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There are six different types of questions on the multistate bar examination, or MBE: contracts, torts, Constitutional law, criminal law and procedure, evidence, and real property. All MBE questions are framed as short fact patterns with multiple-choice answers. In many respects, the MBE is a reading comprehension exam. Test-takers are asked to read short passages, apply certain fundamental laws and legal principles to those facts, then answer a series of questions about that application.
Each MBE is made up of 200 questions. The exam is typically administered over one full day, with the first hundred questions being administered in the morning, the second hundred after a brief lunch break. Every student who takes the MBE on a certain date receives exactly the same exam, with the same MBE questions. The MBE is only offered twice a year, typically on the last Wednesday in February and the last Wednesday of July. These dates correlate with the bar examinations of most U.S. states.
The vast majority of U.S. states incorporate the MBE questions into their required bar exams. Passing a bar exam is required in order to begin practicing law in most jurisdictions. The MBE, like most standardized tests, is scored but also scaled. A student’s raw score, based on the number of correct answers, is converted to a scaled score reflective of how all examinees performed on that specific exam. Different states have different requirements for how high a score must be to be considered passing.
Most students practice answering MBE questions as a part of their bar exam preparations. A lot of the material on the test is based on general, rather than specific knowledge. For this reason, specific legal codes and rules learned in law school may not be helpful. Most MBE questions provide students with the law they are meant to apply. The real test is in how students treat the questions' facts in light of that law, hypothetical as it may be.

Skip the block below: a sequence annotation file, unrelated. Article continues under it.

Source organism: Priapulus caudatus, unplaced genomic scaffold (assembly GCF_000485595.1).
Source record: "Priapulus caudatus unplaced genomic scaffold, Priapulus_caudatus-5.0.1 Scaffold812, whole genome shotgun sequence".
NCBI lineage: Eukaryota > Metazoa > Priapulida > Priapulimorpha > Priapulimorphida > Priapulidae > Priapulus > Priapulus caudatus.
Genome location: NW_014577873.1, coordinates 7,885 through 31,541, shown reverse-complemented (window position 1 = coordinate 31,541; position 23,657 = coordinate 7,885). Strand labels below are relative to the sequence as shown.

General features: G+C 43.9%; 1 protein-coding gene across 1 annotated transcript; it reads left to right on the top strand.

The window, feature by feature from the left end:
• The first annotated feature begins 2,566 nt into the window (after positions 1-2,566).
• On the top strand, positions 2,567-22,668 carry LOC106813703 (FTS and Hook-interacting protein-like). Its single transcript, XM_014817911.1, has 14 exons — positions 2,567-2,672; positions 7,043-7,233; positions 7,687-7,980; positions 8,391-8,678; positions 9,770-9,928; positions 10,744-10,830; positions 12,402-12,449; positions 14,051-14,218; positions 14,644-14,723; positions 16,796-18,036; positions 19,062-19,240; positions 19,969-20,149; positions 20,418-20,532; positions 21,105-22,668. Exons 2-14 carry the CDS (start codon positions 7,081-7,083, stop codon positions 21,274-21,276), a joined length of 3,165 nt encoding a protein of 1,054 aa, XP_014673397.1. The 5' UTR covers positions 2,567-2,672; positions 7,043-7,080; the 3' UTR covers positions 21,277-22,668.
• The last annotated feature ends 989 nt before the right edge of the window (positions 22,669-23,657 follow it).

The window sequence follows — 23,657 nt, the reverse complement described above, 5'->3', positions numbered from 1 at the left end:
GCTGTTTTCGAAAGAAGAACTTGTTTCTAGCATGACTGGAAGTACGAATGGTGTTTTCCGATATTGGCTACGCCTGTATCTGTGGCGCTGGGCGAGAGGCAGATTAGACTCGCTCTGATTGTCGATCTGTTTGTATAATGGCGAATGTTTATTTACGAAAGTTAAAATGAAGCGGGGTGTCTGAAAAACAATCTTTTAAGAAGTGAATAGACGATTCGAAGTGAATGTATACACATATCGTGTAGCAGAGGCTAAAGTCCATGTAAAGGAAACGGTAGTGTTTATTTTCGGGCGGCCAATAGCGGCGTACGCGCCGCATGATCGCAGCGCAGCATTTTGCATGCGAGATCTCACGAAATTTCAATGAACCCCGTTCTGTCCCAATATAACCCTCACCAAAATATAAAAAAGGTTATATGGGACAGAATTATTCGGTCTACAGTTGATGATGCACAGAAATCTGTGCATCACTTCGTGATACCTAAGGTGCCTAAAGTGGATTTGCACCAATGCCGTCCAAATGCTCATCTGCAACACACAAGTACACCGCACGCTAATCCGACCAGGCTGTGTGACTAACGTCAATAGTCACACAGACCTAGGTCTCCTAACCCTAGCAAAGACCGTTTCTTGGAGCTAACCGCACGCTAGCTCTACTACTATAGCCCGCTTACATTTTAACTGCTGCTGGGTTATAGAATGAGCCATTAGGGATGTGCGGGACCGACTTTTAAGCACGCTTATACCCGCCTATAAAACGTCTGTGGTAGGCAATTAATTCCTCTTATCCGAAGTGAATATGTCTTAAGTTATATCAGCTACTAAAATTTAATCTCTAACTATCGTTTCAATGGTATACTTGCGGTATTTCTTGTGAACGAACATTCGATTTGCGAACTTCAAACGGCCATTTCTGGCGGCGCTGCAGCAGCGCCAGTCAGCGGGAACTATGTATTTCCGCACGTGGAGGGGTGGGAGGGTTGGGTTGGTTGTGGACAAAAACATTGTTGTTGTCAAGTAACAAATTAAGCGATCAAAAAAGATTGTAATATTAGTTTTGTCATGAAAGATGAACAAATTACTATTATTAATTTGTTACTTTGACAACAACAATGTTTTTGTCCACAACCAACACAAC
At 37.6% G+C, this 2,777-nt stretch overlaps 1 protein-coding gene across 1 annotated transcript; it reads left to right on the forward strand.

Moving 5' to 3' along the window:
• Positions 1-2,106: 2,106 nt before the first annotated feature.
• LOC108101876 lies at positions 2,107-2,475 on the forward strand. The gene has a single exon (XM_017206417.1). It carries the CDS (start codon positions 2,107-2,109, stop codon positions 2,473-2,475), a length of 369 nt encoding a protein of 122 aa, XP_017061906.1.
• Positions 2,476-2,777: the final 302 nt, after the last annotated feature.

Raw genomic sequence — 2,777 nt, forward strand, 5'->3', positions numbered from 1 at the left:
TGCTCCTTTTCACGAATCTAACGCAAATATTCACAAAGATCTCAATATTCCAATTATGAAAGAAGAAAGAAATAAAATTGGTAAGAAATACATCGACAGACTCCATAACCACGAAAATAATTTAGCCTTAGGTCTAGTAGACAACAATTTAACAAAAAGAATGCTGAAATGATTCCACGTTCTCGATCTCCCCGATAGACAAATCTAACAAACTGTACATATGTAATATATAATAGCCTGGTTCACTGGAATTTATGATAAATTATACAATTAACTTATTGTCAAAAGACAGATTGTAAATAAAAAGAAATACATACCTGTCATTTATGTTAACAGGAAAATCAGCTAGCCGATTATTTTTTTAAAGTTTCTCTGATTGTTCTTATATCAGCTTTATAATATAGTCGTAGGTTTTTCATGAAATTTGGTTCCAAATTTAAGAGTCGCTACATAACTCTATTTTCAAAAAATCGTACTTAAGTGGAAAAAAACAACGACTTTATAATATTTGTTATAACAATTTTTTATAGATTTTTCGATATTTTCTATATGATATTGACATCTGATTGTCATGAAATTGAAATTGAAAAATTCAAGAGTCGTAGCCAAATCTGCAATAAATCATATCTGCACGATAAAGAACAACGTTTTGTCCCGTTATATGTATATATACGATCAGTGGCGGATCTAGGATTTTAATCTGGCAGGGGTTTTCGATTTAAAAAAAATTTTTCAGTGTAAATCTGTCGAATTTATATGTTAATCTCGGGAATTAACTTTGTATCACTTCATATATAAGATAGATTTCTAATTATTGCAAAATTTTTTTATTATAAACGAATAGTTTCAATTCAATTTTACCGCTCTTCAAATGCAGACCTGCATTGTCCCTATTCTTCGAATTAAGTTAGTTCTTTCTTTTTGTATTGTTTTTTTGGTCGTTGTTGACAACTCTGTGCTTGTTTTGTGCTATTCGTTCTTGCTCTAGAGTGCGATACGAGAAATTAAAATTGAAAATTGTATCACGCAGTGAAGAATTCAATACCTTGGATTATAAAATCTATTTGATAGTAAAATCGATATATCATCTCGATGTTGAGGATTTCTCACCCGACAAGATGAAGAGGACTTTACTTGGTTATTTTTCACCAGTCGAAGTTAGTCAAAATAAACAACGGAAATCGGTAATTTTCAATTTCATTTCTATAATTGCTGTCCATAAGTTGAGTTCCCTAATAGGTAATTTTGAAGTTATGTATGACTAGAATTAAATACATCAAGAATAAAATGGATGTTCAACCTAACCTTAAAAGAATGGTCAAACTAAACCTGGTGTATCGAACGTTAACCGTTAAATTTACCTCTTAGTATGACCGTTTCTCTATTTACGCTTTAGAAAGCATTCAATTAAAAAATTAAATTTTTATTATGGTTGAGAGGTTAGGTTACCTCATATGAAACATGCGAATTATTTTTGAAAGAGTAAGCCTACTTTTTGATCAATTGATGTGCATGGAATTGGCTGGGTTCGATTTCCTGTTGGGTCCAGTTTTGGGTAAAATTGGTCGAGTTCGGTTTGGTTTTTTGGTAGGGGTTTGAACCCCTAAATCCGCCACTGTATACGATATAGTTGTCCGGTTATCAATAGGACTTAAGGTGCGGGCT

The MBE is not designed to test how much law a person knows. Rather, its aim is to evaluate how competent a person is to practice law, which is in many ways a much softer, grayer assessment. The MBE questions attempt to evaluate practice ability by asking students to choose the best legal reasoning, identify the strongest arguments, analyze legal relationships, and choose positions, among other things.
Although the six subject matter areas of the MBE questions are familiar to most examinees, the way the questions are framed requires a lot of practice. Fundamental legal principles are of course important, and a firm understanding of how the law works is imperative. More important is an understanding of how to look for what the question is actually asking, and a strategy for how to dissect the given fact pattern for the best — not necessarily merely a correct — answer.
MBE questions are all written by lawyers and attorneys who are members of the National Conference of Bar Examiners, or NCBE. The NCBE oversees the administration and scoring of the MBE. Before each exam, the NCBE releases subject matter outlines for each of the six MBE question types. It also publishes MBE study aids and practice questions across all six subjects, which are available for purchase.
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